TSA also now asks passengers to put any carry-on food items in a clear plastic bag and place that bag in a bin at the checkpoints.

“Food items often trigger an alarm during the screening process; separating the food from the carry-on bag lessens the likelihood that a TSA officer will need to open the carry-on bag and remove the food items for a closer inspection,” TSA says in a statement.

“This allows social distancing, reduces the TSA officer’s need to touch a person’s container of food, and reduces the potential for cross-contamination. TSA Precheck members do not need to remove items from their bags,” TSA adds.

If you haven’t flown since the pandemic arrived, you’ll see TSA checkpoint officers wearing facial protection and gloves. Passengers are also asked to wear masks at checkpoints as well and be prepared to lower their masks if requested. At many airports, masks are now required throughout the terminals and on the planes.

TSA officers buy meals, stock pantries for airport co-workers affected by COVID-19

Courtesy TSA

(Our story about TSA workers helping airport workers during the pandemic first appeared on CNBC in a slightly different version.)

The steep decline in air travel due to the COVID-19 pandemic has triggered layoffs, furloughs and shortened work hours for many airport employees, including wheelchair attendants, baggage handlers, janitorial crews and concessions staff.

But in a growing number of cities their co-workers from the Transportation Security Administration, who continue to receive paychecks, are stepping up to help. They’re hosting temporary food pantries in airports around the nation and providing free lunches and dinners to their struggling colleagues. They’re also donating their time to make masks and other essential items for communities in need.

Unite Here, a union representing hospitality workers, estimates that 42,000 of its members in the airport industry are currently out of work. Most of those lost jobs are in airport concessions and airline catering, where wages range from $9 to $16 an hour.

That’s just Unite Here members. The Airport Restaurant and Retail Association (ARRA) estimates 120,000 to 125,000 airport employees are currently out of work. 

Some of those workers may eventually get called back. But for now, their incomes are disrupted, and many could use some help.

Food pantries to the rescue

As a thank-you for the support they received while working without paychecks during the 2018/2019 partial government shutdown, TSA officers at Denver International Airport on April 30 hosted a food pantry in support of airport and air carrier colleagues working with reduced hours or partial paychecks.

“Our team rallied to collect thousands of non-perishable items for the pantry,” said Larry Nau, TSA Federal Security Director for Colorado, “133 airport employees shopped the pantry and took home items for a total of 538 family members fed.”

On April 24, Transportation Security Administration employees at Ronald Reagan Washington National Airport (DCA) opened a free food and toiletries pantry to assist airport employees laid off or working with reduced hours or paychecks.

TSA officers are donating cash, products and gift cards to keep the pantry stocked with items such as cereal, evaporated milk, soup, pasta, toothpaste, soap, laundry detergent, feminine products, diapers and deodorant.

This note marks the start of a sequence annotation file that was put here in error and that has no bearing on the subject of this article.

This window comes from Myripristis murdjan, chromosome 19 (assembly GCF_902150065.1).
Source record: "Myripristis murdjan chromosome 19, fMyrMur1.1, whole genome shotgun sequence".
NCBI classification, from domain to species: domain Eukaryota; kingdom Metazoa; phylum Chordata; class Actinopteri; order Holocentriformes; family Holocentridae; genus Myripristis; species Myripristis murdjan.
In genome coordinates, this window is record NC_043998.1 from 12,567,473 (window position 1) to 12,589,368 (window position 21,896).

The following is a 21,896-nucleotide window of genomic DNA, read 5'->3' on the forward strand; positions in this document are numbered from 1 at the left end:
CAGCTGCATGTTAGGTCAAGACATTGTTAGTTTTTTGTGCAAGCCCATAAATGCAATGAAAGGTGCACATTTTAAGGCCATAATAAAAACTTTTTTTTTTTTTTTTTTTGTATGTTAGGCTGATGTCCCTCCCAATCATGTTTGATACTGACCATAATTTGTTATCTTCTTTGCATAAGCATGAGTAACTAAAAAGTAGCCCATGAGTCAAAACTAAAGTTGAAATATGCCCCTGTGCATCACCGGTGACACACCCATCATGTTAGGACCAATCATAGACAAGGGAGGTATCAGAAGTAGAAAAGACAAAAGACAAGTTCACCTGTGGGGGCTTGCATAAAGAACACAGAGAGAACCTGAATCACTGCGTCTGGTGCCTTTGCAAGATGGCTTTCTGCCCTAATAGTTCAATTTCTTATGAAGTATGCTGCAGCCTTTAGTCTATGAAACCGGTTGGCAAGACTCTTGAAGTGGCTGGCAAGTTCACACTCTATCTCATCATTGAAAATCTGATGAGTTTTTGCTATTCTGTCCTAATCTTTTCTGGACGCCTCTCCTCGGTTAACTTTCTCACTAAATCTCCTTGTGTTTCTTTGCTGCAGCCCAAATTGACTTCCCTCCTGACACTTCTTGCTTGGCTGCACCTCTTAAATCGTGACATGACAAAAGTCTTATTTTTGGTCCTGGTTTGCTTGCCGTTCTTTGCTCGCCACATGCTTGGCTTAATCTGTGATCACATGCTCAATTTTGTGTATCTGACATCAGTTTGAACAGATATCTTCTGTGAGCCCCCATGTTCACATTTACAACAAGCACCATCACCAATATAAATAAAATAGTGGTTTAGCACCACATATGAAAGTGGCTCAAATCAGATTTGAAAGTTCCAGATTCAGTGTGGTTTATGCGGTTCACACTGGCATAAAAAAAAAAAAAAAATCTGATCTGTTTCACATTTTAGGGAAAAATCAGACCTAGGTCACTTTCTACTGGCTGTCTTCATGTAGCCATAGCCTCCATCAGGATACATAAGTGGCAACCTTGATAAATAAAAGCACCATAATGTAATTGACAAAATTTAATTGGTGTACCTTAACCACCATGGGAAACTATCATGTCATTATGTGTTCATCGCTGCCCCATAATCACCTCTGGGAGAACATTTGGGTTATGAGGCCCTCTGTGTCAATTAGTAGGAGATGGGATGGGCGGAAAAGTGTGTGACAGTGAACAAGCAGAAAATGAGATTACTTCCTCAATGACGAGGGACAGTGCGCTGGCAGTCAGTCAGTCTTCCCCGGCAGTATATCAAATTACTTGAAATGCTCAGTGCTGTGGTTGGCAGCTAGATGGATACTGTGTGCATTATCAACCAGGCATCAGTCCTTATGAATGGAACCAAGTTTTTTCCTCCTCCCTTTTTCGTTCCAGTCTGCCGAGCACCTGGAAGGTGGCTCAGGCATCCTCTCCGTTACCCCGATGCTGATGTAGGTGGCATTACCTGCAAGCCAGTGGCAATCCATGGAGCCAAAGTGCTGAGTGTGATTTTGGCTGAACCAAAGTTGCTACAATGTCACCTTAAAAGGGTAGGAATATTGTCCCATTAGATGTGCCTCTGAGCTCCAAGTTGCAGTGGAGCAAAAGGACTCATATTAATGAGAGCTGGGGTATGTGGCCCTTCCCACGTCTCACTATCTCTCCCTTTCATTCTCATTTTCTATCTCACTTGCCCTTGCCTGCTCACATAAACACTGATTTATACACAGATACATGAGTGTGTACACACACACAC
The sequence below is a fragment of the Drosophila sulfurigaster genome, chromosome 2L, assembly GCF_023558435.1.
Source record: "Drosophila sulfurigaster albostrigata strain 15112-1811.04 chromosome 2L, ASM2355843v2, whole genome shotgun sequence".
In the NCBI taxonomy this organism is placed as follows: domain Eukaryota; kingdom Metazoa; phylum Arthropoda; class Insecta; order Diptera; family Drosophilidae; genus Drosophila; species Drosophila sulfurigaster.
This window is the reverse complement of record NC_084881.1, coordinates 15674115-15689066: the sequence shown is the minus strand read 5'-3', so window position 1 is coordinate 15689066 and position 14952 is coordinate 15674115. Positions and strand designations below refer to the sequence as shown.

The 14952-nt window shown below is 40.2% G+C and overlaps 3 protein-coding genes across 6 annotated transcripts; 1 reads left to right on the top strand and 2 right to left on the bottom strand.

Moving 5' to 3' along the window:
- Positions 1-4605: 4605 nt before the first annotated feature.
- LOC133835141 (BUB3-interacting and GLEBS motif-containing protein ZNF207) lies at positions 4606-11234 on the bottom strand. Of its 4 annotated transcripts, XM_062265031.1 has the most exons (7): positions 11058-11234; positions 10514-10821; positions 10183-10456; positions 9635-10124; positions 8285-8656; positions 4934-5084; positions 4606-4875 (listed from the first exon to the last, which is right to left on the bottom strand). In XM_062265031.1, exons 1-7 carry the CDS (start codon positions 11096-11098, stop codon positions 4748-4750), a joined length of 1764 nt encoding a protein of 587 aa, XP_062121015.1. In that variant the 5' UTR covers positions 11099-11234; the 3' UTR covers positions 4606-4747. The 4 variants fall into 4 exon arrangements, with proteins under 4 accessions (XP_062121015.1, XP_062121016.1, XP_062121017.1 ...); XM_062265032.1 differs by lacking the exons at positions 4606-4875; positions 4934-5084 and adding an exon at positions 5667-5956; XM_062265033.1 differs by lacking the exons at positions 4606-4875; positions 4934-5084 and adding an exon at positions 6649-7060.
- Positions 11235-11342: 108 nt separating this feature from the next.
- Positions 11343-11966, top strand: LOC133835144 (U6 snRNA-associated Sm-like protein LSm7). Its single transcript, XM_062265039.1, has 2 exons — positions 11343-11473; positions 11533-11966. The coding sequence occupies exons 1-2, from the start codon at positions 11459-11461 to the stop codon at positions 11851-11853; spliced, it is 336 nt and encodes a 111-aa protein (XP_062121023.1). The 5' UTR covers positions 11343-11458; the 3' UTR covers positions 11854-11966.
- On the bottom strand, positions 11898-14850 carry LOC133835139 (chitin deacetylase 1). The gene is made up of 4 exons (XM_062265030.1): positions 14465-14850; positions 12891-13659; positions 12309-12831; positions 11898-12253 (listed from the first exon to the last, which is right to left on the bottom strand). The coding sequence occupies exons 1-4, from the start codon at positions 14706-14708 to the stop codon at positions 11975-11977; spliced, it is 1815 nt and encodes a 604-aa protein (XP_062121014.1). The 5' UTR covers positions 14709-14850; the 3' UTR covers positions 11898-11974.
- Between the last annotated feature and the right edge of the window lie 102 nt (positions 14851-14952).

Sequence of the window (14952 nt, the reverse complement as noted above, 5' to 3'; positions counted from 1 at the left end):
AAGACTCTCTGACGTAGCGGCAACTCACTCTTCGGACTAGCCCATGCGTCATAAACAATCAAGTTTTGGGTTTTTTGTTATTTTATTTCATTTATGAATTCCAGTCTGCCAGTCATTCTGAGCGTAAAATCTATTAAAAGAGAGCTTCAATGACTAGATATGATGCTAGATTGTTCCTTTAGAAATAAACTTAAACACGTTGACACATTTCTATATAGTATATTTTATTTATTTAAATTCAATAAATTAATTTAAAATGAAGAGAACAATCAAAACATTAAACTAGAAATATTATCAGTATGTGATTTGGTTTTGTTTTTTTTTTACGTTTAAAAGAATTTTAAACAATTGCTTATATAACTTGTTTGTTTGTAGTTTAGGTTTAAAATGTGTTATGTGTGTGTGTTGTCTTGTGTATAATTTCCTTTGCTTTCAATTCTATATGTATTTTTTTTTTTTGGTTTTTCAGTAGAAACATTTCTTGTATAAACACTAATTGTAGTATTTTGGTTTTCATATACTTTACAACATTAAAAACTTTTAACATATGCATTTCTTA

And in early April, TSA employees at Dulles International Airport (IAD) opened a free pantry for affected airport community members that is stocked with everything from donated dried and canned goods and toiletries to toys for employees who have kids at home.

Elsewhere, TSA officers have also set up a food pantry at Cincinnati/Northern Kentucky International Airport (CVG).

Feeding colleagues in need

Twice in early April, TSA officers at Rhode Island’s T.F. Green Airport (PVD) chipped in to buy and deliver pizza dinners for fellow airport workers, including airline employees, wheelchair attendants and housekeeping staff.

“Providence is a small airport and the employees who work here are like family,” Christopher Primiano, TSA stakeholder liaison at PVD Airport, told CNBC, “We know this could go on for some time so we’re looking into what else we can do, from donations and food drives to bake sales. We want to help and give back as much as we can.”

On April 10, TSA employees at PDX bought pre-made lunches for around 300 airport employees. They did it again on April 21, partnering with local employees from Customs and Border Protection (CBP) and the Federal Aviation Administration (FAA) to donate lunch and supplies to an equal number of airport workers.  

As part of its “TSA Gives Back” program, early last month TSA officers at Green Bay-Austin Straubel International Airport (GRB) in Wisconsin chipped in to buy and deliver pizza, dessert and balloons to airline and car rental employees at the airport who are experiencing shrinking paychecks.

And, at McGhee Tyson Airport (TYS) in Knoxville, Tennessee, TSOs are collecting donations and arranged for Second Harvest, the community food bank, to supply food boxes to about 300 airport employees.  

TSA officers offer other assistance

TSA employees are screening record low numbers of passengers and crew members at airports around the country, so at Newark Liberty International Airport (EWR) TSA officers are finding a creative and helpful way to use their break time and downtime between screening duties.  

Following instructions from an online video, TSA officers at EWR made 200 face masks out of 100 pairs of brand-new socks purchased with funds donated by TSA employees. Each sock-mask was placed in a separate plastic zippered bag along with an instruction card and all 200 masks were delivered to two area homeless shelters.

TSOs at Newark Liberty Airport have also used their downtime at the checkpoints to make home-made get-well cards and write notes of support for health care workers and COVID-19 patients in isolation at a nearby medical center.